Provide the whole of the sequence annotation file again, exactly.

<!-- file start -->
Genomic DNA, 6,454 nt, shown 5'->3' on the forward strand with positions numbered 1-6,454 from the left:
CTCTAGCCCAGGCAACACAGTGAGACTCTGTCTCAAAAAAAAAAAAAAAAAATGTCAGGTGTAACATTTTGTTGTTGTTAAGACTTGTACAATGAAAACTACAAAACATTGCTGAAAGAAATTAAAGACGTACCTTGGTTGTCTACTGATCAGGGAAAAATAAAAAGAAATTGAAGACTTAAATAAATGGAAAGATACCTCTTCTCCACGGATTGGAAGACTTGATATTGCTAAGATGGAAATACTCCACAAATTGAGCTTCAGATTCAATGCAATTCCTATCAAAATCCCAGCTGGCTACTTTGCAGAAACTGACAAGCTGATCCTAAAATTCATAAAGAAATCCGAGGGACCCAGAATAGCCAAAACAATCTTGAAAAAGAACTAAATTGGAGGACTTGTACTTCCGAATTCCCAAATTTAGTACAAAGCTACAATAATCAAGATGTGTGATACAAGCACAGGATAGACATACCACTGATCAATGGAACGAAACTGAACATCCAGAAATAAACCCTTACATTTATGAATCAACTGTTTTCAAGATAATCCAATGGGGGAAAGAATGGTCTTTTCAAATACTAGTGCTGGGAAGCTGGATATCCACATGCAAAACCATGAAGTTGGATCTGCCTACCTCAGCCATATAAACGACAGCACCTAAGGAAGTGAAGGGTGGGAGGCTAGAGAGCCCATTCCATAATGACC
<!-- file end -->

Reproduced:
Genomic DNA, 6,454 nt, shown 5'->3' on the forward strand with positions numbered 1-6,454 from the left:
CTCTAGCCCAGGCAACACAGTGAGACTCTGTCTCAAAAAAAAAAAAAAAAAATGTCAGGTGTAACATTTTGTTGTTGTTAAGACTTGTACAATGAAAACTACAAAACATTGCTGAAAGAAATTAAAGACGTACCTTGGTTGTCTACTGATCAGGGAAAAATAAAAAGAAATTGAAGACTTAAATAAATGGAAAGATACCTCTTCTCCACGGATTGGAAGACTTGATATTGCTAAGATGGAAATACTCCACAAATTGAGCTTCAGATTCAATGCAATTCCTATCAAAATCCCAGCTGGCTACTTTGCAGAAACTGACAAGCTGATCCTAAAATTCATAAAGAAATCCGAGGGACCCAGAATAGCCAAAACAATCTTGAAAAAGAACTAAATTGGAGGACTTGTACTTCCGAATTCCCAAATTTAGTACAAAGCTACAATAATCAAGATGTGTGATACAAGCACAGGATAGACATACCACTGATCAATGGAACGAAACTGAACATCCAGAAATAAACCCTTACATTTATGAATCAACTGTTTTCAAGATAATCCAATGGGGGAAAGAATGGTCTTTTCAAATACTAGTGCTGGGAAGCTGGATATCCACATGCAAAACCATGAAGTTGGATCTGCCTACCTCAGCCATATAAACGACAGCACCTAAGGAAGTGAAGGGTGGGAGGCTAGAGAGCCCATTCCATAATGACC